There are four classifications of medications commonly used to treat anxiety disorders, in addition to a few others prescribed less frequently or used as a last resort when the first-line choice isn’t working. They all carry the risk of side effects, but some are more severe than others.
The four major classifications of antianxiety medications are benzodiazepines, tricyclic antidepressants (TCAs), selective serotonin reuptake inhibitors (SSRIs), and serotonin-norepinephrine reuptake inhibitors (SNRIs). Others that may be used include monoamine oxidase inhibitors (MAOIs), azapirones, antihistamines, anticonvulsants, noradrenergic agents, and atypical antipsychotics.
Medications in this class induce sleep, relieve anxiety, and relax muscles. This makes them effective for treating anxiety as well as insomnia, seizures or muscle spasms, and agitation. They are also used as premedication for medical procedures to help calm patients. Research indicates that they enhance the neurotransmitter GABA, which plays a role in balancing nerve transmissions. Considered to be safe and effective in the short term, especially for acute episodes of anxiety or panic attacks, benzodiazepines can have serious side effects and are not recommended for long term use. They can cause dependency and over time patients need larger doses to maintain the same effect. The medications in this class are: Ativan, Valium, Xanax, Klonopin, Halcion, Dalmane, Restoril, Serax, Tranxene and Librium.
The TCAs are used primarily to treat disorders that have not responded to other preferred medications. They affect the concentration of serotonin and norepinephrine, which improves the symptoms of anxiety and depression. The TCAs are not addictive, but often have significant side effects such as low blood pressure, urinary retention, constipation, and blurry vision. The list of TCAs includes Adapin, Anafranil, Aventyl, Elavil, Ludiomil, Norpramin, Pamelor, Sinequan, Surmontil, Tofranil, and Vivactil.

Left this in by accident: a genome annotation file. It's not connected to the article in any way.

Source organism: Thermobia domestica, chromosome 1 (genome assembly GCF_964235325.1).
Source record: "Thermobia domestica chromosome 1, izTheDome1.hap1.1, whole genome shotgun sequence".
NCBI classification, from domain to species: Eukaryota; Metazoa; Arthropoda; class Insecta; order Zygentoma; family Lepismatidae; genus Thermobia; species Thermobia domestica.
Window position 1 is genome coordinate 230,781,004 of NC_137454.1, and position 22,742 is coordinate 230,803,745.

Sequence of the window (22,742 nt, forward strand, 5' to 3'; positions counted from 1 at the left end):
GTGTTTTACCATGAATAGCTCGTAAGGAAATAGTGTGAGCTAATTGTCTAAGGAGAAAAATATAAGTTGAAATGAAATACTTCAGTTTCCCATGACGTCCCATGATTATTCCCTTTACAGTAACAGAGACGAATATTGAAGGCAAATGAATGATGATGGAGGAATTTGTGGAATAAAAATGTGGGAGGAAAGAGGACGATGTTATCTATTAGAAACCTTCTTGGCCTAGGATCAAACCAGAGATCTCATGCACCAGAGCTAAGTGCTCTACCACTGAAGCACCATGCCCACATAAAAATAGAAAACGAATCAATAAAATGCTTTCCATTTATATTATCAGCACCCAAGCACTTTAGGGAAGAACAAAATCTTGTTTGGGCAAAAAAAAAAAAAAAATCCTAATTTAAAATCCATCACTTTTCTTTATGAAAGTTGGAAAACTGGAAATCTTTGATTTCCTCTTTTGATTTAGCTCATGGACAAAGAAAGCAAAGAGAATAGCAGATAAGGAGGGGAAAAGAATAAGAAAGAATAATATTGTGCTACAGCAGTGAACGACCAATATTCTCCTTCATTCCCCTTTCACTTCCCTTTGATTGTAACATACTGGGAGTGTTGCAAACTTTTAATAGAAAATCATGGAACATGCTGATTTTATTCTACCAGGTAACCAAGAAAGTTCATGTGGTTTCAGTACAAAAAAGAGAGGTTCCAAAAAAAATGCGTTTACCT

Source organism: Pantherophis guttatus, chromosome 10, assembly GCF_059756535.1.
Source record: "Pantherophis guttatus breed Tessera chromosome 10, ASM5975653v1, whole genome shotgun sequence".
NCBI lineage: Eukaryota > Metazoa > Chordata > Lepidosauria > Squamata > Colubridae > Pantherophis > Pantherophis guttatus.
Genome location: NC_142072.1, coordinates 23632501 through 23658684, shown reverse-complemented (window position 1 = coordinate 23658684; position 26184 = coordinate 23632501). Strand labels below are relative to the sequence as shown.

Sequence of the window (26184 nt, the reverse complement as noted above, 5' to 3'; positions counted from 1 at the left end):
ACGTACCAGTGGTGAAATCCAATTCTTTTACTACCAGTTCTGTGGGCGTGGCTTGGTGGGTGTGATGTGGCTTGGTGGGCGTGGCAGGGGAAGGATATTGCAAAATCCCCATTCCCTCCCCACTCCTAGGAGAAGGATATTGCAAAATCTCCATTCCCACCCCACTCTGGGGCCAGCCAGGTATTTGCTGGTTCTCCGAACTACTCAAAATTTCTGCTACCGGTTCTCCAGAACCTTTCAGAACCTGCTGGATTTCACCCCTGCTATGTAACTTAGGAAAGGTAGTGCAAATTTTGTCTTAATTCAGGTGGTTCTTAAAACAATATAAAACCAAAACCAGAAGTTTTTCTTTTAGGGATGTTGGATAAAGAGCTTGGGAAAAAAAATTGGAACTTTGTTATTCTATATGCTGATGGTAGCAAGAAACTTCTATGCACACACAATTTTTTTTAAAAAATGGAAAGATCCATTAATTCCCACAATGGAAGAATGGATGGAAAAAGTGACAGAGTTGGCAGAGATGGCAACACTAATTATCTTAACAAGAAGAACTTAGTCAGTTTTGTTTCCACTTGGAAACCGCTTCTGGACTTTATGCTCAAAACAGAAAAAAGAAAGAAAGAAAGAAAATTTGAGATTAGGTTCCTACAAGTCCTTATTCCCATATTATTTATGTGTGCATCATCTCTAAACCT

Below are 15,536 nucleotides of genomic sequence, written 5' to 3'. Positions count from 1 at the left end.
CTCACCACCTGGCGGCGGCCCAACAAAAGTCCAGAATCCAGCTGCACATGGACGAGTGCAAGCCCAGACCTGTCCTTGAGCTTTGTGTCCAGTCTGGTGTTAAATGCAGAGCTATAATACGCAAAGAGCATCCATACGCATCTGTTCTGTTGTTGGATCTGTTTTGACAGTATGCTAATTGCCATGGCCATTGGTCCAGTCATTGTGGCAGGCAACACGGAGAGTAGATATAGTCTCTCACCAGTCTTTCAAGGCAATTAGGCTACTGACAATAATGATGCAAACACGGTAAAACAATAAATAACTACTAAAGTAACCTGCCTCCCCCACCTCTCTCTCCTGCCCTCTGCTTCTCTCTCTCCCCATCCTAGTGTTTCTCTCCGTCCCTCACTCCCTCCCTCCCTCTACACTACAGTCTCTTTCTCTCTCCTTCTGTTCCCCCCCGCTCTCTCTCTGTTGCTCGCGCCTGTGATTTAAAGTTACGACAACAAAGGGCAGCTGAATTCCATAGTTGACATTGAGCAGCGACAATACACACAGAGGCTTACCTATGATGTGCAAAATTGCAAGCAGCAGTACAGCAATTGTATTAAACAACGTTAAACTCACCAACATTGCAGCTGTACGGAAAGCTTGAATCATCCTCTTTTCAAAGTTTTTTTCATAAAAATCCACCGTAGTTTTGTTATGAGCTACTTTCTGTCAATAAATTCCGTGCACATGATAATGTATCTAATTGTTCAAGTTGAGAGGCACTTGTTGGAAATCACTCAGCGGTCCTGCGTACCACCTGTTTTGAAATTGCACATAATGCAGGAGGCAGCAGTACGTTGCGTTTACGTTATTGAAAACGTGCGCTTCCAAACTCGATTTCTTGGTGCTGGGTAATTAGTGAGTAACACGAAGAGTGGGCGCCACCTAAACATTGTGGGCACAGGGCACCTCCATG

SSRIs are called “selective” because they specifically affect one neurotransmitter—serotonin. Nerves communicate with each other through neurotransmitters. One end of the nerve releases neurotransmitters while the other end has receptors to bind them. The space in-between the nerves is called the synapse. Neurotransmitters that remain in the synapse (that do not quickly bind with receptors) are reabsorbed. SSRIs work by slowing down the rate at which serotonin is reabsorbed, making more of the neurotransmitter available for a longer period of time. This increases its impact. The most common side effects are insomnia or sleepiness and weight gain. Like the benzodiazepines, they are also potentially addictive and withdrawal symptoms can occur if they are suddenly stopped. The SSRI medications are Celexa, Prozac, Zoloft, Lexapro, Luvox, and Paxil.
The SNRIs also inhibit the reabsorption of neurotransmitters, but as their name implies, they affect serotonin and norepinephrine. Their side effects include headache, stomach upset, insomnia and sometimes an increase in blood pressure. The SNRIs used for anxiety are Cymbalta and Effexor, Desyrel and Remeron. SNRIs are as effective as SSRIs, and with both classes having fewer side effects, they are often the first line choices.
Depending on the patient’s symptoms, diagnosis and response to the first line of treatment, physicians may treat anxiety with other medications. Atypical antipsychotics relieve anxiety and are especially useful in treating pervasive thoughts such as worry, but they also have side effects of weight gain and muscle disorders. Buspar—an azapirone—is an antianxiety medication that does not cause many of the side effects possible in other medications. It is not addictive and does not cause sleepiness. The downside to Buspar is that it takes a long time to take effect and it may require a large dose for sufficient symptom relief. While it is effective for mild to moderate anxiety, it does not work well for severe anxiety or panic disorders.